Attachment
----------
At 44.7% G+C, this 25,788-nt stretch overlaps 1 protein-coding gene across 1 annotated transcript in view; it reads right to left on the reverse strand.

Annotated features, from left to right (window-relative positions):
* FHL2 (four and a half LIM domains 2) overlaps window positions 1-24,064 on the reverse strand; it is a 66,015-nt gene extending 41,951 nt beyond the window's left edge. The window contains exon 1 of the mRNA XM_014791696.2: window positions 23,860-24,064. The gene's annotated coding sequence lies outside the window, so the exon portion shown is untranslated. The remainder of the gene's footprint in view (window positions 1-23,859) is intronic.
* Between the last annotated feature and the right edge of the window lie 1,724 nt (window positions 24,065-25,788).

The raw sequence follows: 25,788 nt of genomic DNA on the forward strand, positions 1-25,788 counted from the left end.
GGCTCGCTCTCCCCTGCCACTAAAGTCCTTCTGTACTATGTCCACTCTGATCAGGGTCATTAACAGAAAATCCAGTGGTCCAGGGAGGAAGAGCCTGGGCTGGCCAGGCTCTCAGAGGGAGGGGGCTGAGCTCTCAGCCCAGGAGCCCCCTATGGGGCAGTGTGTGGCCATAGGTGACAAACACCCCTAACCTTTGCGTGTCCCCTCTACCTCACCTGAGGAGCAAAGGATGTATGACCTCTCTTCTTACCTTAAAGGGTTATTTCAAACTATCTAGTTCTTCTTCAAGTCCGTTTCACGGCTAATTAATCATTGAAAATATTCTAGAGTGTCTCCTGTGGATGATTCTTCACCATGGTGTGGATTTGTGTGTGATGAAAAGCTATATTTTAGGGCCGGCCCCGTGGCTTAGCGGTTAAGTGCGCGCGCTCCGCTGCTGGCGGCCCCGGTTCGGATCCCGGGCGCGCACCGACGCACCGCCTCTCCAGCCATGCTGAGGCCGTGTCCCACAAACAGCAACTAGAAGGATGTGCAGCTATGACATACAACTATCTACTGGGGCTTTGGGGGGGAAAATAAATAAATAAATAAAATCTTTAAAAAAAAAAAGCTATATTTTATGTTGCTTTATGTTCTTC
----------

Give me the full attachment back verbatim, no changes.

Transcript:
At 44.7% G+C, this 25,788-nt stretch overlaps 1 protein-coding gene across 1 annotated transcript in view; it reads right to left on the reverse strand.

Annotated features, from left to right (window-relative positions):
* FHL2 (four and a half LIM domains 2) overlaps window positions 1-24,064 on the reverse strand; it is a 66,015-nt gene extending 41,951 nt beyond the window's left edge. The window contains exon 1 of the mRNA XM_014791696.2: window positions 23,860-24,064. The gene's annotated coding sequence lies outside the window, so the exon portion shown is untranslated. The remainder of the gene's footprint in view (window positions 1-23,859) is intronic.
* Between the last annotated feature and the right edge of the window lie 1,724 nt (window positions 24,065-25,788).

The raw sequence follows: 25,788 nt of genomic DNA on the forward strand, positions 1-25,788 counted from the left end.
GGCTCGCTCTCCCCTGCCACTAAAGTCCTTCTGTACTATGTCCACTCTGATCAGGGTCATTAACAGAAAATCCAGTGGTCCAGGGAGGAAGAGCCTGGGCTGGCCAGGCTCTCAGAGGGAGGGGGCTGAGCTCTCAGCCCAGGAGCCCCCTATGGGGCAGTGTGTGGCCATAGGTGACAAACACCCCTAACCTTTGCGTGTCCCCTCTACCTCACCTGAGGAGCAAAGGATGTATGACCTCTCTTCTTACCTTAAAGGGTTATTTCAAACTATCTAGTTCTTCTTCAAGTCCGTTTCACGGCTAATTAATCATTGAAAATATTCTAGAGTGTCTCCTGTGGATGATTCTTCACCATGGTGTGGATTTGTGTGTGATGAAAAGCTATATTTTAGGGCCGGCCCCGTGGCTTAGCGGTTAAGTGCGCGCGCTCCGCTGCTGGCGGCCCCGGTTCGGATCCCGGGCGCGCACCGACGCACCGCCTCTCCAGCCATGCTGAGGCCGTGTCCCACAAACAGCAACTAGAAGGATGTGCAGCTATGACATACAACTATCTACTGGGGCTTTGGGGGGGAAAATAAATAAATAAATAAAATCTTTAAAAAAAAAAAGCTATATTTTATGTTGCTTTATGTTCTTC